GREEN BAY – Joint practices make their long-awaited return to Green Bay this week, as the Packers will host the New York Jets for two public workouts at Ray Nitschke Field.
Head Coach Matt LaFleur is a big proponent of practicing against another team, which played a major role in the Packers welcoming the Houston Texans to town in 2019. It marked the first time Green Bay practiced against an NFL squad in 14 years.
LaFleur hoped to do it again last year, but the COVID-19 pandemic extinguished those hopes when the league canceled the preseason and required teams to remain stationed at their own facilities during an abbreviated training camp.
With teams again permitted to conduct joint practices, it came as no surprise that the Packers scheduled the Jets, given the close bond between LaFleur and his staff, and the New York Jets' under first-year head coach Robert Saleh.
"It's just always great when you can incorporate more of a game-type pressure in practice, but not putting your players more at risk because there's nobody going to the ground and tackling," LaFleur said. "So, I think it's just going to be a really good evaluation tool for us."
LaFleur and Saleh have been close friends for more than 15 years. After meeting as graduate assistants at Central Michigan, Saleh helped give LaFleur his big break in coaching when put in a good word with Houston Texans' coaching staff, which was looking to hire an offensive quality control coach in 2008.
That introduction to Kyle Shanahan, the Texans' offensive coordinator at the time, created NFL inroads for LaFleur in both Washington and Atlanta, while Saleh rose through the defensive coaching ranks before reuniting in 2017 with Shanahan in San Francisco.
After a successful four-year run as the 49ers' defensive coordinator, Saleh was hired as the Jets' new head coach in January. One of his first moves? Tabbing LaFleur's younger brother, Mike, to be his offensive coordinator.
Even Packers offensive coordinator Nathaniel Hackett has ties to Saleh, whom he coached with in Jacksonville for two seasons.
"I think we're really lucky because the staff that's coming in here, a lot of us are very close to," Hackett said. "So, I think it's going to allow us to probably do a little bit more. These opportunities are so great because they're controlled and you're facing a defense that is not your own defense. So you get a look at something completely different. I think it's just so awesome for all the players to get a different look."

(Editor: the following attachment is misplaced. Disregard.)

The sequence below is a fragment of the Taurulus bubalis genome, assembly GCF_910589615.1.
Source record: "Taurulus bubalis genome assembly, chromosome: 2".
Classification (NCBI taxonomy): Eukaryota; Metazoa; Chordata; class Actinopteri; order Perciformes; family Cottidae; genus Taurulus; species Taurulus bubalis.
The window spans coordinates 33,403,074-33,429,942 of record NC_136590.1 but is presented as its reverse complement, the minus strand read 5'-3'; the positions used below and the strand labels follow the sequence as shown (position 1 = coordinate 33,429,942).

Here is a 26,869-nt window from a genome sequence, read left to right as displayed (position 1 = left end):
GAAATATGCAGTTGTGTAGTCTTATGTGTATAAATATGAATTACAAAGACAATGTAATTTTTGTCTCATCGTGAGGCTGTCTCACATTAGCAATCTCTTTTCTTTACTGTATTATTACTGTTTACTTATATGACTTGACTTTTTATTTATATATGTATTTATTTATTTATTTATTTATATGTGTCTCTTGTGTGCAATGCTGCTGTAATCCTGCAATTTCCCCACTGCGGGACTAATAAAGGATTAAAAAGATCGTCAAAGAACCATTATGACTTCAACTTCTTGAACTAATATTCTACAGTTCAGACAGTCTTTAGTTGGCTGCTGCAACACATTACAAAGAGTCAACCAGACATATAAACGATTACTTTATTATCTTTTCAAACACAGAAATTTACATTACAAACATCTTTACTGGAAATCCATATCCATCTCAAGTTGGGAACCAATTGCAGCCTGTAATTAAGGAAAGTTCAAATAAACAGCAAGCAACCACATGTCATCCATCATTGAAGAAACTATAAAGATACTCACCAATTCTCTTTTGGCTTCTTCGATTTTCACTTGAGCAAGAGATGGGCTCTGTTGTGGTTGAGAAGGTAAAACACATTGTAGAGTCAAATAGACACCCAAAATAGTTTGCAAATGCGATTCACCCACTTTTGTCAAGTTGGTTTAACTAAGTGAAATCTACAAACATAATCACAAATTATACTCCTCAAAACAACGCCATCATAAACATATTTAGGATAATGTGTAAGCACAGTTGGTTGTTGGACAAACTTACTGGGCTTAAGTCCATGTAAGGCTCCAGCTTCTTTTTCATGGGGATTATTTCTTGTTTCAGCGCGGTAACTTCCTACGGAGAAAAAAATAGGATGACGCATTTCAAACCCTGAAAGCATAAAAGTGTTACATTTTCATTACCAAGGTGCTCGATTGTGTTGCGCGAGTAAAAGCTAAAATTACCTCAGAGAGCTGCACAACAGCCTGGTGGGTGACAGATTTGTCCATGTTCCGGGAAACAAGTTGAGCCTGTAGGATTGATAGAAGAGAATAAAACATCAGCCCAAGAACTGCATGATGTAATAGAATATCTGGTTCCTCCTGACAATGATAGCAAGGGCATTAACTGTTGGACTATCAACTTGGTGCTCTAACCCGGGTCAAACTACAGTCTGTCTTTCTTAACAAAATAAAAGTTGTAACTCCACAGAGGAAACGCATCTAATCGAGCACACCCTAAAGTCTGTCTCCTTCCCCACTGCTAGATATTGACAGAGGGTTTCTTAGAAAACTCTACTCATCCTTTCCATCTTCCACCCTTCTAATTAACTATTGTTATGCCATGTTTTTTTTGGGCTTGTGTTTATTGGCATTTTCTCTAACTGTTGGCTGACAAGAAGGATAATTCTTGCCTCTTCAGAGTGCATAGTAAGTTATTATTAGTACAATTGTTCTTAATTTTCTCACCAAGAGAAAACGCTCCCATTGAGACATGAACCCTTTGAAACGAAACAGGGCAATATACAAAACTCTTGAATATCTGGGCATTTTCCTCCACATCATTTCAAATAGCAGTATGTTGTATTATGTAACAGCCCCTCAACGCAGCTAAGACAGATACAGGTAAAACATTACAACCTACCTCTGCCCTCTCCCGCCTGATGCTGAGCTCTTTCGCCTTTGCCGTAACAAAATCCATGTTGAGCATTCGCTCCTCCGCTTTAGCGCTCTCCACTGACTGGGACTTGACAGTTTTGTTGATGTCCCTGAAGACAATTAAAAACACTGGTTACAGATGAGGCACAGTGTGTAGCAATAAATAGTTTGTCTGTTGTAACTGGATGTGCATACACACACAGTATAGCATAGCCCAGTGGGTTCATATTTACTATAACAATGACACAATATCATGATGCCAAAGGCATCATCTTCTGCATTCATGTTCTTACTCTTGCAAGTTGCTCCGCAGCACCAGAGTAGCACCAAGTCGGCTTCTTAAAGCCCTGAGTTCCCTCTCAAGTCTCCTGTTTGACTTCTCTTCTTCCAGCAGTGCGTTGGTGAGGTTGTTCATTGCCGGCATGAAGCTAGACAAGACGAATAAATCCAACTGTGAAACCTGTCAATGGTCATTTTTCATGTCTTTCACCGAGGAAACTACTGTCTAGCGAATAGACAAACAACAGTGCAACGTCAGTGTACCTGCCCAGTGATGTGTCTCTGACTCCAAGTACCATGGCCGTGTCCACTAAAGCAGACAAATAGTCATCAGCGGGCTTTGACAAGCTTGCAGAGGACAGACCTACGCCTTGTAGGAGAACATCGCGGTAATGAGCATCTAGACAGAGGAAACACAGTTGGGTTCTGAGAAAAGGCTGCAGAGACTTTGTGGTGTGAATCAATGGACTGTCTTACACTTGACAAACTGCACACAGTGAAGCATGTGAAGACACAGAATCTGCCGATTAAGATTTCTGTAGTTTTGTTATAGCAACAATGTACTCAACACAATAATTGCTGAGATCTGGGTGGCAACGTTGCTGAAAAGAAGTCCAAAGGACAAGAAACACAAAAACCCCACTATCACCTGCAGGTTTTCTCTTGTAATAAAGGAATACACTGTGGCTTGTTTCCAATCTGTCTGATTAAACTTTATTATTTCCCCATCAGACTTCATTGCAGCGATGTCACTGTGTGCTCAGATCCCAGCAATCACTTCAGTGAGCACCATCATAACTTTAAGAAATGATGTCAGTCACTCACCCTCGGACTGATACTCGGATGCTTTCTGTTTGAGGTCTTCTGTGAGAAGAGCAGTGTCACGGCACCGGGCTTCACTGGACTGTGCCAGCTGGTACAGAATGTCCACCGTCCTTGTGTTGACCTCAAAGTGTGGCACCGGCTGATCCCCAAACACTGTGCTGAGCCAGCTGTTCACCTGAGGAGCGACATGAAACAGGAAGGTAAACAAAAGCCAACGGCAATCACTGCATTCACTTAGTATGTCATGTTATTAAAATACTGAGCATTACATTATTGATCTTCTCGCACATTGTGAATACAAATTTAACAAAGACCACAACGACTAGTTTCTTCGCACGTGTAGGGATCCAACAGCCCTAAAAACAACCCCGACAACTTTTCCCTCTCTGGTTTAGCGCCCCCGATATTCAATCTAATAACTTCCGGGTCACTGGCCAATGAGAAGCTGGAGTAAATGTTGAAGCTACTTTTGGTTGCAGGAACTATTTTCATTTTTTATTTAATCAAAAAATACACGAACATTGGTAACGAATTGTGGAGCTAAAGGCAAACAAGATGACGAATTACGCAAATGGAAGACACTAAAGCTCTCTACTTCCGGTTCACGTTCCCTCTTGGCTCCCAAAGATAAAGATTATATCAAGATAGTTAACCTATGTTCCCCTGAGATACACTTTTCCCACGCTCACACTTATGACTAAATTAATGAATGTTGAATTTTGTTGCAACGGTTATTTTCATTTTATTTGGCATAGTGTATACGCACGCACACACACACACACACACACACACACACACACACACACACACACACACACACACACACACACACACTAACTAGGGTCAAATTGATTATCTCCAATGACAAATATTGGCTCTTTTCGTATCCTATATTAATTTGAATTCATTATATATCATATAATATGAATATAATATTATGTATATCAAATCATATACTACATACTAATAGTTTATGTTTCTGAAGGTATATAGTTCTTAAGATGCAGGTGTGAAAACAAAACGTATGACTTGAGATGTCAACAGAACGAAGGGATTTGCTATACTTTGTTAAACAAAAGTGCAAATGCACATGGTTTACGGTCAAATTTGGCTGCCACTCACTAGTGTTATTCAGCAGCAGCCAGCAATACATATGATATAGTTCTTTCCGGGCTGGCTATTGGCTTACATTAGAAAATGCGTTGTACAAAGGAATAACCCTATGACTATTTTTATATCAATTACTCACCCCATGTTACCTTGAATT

LaFleur prefers the joint sessions because it allows starters to work against another team without the heightened risk of injury in preseason games. It's one of the reasons the Packers have felt comfortable sitting their established veterans the past few years.
There still is some risk, though. Two years ago, Lonnie Johnson's hit on then-rookie Jace Sternberger across the middle during a team period led to a scuffle between the two teams.
Expectations like that taught LaFleur and his staff some valuable lessons. This time around, the Packers plan on avoiding one-on-one drills, because of how they often raise the temperature of practice before team periods. LaFleur also admitted it might not be the best idea to run full-speed kickoff/kickoff return periods like the Packers did against the Texans.
At the same time, many of the players who were on the Packers' roster in 2019 see the benefit of working against another team. With one fewer preseason game now, it's an extra opportunity to see how they stack up against an opponent.
"I think it's a great opportunity for us to get a litmus test of where we are as a defense versus another team," linebacker Oren Burks said. "It's kind of an extension of a preseason game. You're seeing them and picking up on tendencies and things like that. I'm excited to compete against another great team in the Jets and just continue to get better."
Despite the familiarity between the staffs, it's unlikely either team pulls the curtain back on any exotic looks given the nature of the NFL. However, the joint sessions still serve as a valuable tool in both player development and evaluation.
"I think it's really good for your quarterbacks because obviously you can control the situations and keep them clean and not get them hit," General Manager Brian Gutekunst said. "You get quality reps that way. For us, just being able to stay here in Green Bay and have another team on your field for a few days really gets you a chance to evaluate another team and see how your guys kind of stack up."
LaFleur expects a highly competitive workweek on the field, but also is looking forward to connecting with Saleh, his brother and the rest of the Jets' coaching staff.
"We've got our whole families coming in town," LaFleur said. "My parents, my sister-in-law and her kids, they'll all be staying at the house. We'll get some opportunities to hang out in the evening. I think we're going to try to do something with the Jets staff one of the nights and just enjoy some good camaraderie."